A session to discuss the role the film community can play in raising awareness of the ongoing crisis in Afghanistan held in Venice Film Festival afternoon. It was attended by Afghan filmmakers in particular Sahraa Karimi And Sahra Mani. The former is the first woman to head the Afghan Film Organization and the author of a book final call To film communities around the world as her country fell into the hands of the Taliban. mane (A girl like me) is a documentary filmmaker presenting her latest project at the CoProduction Market here on Lido.
The two women described the situation that led to the Taliban’s takeover of Afghanistan in August and made emotional pleas to the film community to help their voices be heard.
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Karimi said, “Imagine, on Sunday August 15th you start your usual day, but after a few hours you have decided the hardest decision of your life – to stay or leave – you see the collapse of your dream, your country. It is not only about me or the other filmmakers, it is about the younger generation of filmmakers. the movies “.
She added, “Now Kabul and other major cities are dead. Within two weeks, the most promising young men, they have just left. The most talented, educated and intelligent minds …
Imagine a country without artists, without filmmakers. How can she defend her identity? “
Karimi said the Taliban “are trying to show themselves a soft face, but now they are as tough as before, but they are getting smarter than before using modern communication technology. They will use cinema or audio-visual products for propaganda.”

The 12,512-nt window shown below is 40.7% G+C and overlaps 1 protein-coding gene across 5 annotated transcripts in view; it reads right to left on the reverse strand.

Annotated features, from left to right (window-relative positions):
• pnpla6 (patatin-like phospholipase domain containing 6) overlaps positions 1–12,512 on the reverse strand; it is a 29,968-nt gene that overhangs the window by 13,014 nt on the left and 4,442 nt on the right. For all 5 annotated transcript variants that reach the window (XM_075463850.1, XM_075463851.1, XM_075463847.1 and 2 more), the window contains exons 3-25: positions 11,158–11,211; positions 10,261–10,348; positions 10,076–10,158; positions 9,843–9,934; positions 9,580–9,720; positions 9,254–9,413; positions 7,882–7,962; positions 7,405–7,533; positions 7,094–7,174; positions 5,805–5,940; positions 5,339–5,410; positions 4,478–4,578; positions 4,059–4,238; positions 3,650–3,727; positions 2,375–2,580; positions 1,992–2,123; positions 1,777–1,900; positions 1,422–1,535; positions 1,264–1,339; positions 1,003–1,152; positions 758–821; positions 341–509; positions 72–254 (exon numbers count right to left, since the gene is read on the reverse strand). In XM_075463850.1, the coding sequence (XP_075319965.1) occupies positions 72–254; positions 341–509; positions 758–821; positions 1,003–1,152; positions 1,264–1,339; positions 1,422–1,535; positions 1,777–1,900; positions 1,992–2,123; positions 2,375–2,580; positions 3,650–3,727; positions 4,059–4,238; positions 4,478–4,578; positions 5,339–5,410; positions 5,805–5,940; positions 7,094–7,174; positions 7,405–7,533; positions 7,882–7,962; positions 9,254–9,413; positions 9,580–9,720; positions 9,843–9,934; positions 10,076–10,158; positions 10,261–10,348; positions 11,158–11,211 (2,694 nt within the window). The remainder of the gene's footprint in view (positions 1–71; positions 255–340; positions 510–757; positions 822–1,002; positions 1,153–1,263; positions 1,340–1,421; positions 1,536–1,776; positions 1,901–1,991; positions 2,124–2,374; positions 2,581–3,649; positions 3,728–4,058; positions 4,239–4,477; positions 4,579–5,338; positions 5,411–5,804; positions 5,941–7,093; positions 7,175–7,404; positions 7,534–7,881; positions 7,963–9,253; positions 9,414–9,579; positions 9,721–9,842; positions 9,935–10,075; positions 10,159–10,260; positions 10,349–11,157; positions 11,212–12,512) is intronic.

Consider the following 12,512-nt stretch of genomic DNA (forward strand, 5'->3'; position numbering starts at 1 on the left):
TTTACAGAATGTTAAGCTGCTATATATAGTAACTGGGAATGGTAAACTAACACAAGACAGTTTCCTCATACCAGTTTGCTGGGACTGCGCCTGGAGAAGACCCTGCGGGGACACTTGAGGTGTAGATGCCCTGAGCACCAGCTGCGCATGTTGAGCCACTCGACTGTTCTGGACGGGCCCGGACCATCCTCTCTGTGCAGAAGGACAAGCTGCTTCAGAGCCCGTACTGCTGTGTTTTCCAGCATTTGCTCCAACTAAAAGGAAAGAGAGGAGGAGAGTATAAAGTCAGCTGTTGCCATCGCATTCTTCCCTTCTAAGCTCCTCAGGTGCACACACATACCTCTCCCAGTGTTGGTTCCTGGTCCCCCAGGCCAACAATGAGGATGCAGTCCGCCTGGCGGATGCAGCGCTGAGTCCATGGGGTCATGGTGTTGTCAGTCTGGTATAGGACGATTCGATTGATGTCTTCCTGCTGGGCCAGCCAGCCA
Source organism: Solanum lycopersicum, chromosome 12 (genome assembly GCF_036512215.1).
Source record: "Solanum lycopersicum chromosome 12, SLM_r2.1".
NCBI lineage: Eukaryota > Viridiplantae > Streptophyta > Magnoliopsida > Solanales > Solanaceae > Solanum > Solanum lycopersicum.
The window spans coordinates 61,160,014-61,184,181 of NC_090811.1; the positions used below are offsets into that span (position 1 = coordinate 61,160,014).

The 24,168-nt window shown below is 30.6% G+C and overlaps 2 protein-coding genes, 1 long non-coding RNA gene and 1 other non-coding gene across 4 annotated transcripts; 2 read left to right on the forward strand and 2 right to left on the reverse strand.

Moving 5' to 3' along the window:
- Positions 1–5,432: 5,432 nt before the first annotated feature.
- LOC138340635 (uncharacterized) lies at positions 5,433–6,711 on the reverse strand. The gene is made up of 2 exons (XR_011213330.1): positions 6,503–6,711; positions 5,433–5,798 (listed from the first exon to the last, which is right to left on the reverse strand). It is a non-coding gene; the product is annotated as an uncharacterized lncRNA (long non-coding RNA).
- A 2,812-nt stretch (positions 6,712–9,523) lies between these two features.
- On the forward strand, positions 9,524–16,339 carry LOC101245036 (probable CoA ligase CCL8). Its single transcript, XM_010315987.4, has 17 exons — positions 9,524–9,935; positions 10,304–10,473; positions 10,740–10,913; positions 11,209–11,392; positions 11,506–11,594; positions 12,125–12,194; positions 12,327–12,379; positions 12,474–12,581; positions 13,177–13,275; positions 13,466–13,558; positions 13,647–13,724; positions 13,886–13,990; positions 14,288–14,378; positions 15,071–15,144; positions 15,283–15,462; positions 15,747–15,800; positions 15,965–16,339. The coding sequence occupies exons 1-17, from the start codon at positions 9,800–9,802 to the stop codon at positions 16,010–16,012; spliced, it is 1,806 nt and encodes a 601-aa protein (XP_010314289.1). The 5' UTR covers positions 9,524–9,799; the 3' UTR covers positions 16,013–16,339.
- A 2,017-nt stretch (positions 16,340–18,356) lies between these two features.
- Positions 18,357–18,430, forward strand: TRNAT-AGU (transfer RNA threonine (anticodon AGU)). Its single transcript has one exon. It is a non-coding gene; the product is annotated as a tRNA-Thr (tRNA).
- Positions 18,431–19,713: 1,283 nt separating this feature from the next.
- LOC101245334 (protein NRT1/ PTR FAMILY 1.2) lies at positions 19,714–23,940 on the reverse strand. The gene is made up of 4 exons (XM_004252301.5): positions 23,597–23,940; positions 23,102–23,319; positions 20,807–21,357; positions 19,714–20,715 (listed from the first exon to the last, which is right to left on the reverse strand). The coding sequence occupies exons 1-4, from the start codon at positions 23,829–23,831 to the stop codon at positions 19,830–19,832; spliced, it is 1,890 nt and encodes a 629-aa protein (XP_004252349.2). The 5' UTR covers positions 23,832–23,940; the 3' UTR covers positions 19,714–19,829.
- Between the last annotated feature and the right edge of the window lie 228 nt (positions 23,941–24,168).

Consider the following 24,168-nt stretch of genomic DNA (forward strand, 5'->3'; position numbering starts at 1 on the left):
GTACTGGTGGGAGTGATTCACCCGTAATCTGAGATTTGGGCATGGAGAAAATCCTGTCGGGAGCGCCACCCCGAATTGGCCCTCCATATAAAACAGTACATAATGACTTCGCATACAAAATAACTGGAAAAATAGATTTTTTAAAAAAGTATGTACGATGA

The director asked the international film community to “be our voices. All of you, don’t forget Afghanistan. We have talent, we work hard and we have stories to tell the world. We can be part of the global community…we have tried so much, we should not be forgotten.”
Karimi did not come to Venice with solutions or to ask for financial support. Instead, she said, she was asking for “intellectual support, something that gives us hope that we don’t feel like we’re going to die. Support of the Afghan people because we deserve to live in peace, in a quiet society and we deserve to realize our dreams.”
Mani recounted that the Taliban “arrested a musician and shot him to death for playing an instrument. We are not 100 years ago. It is a shame for us in any corner of the world that someone is killed for playing an instrument.”
Today she said, “It is miserable, my people are losing everything. Who knows if they will come tomorrow to the rest of the world or not? This is an important question we must all ask.”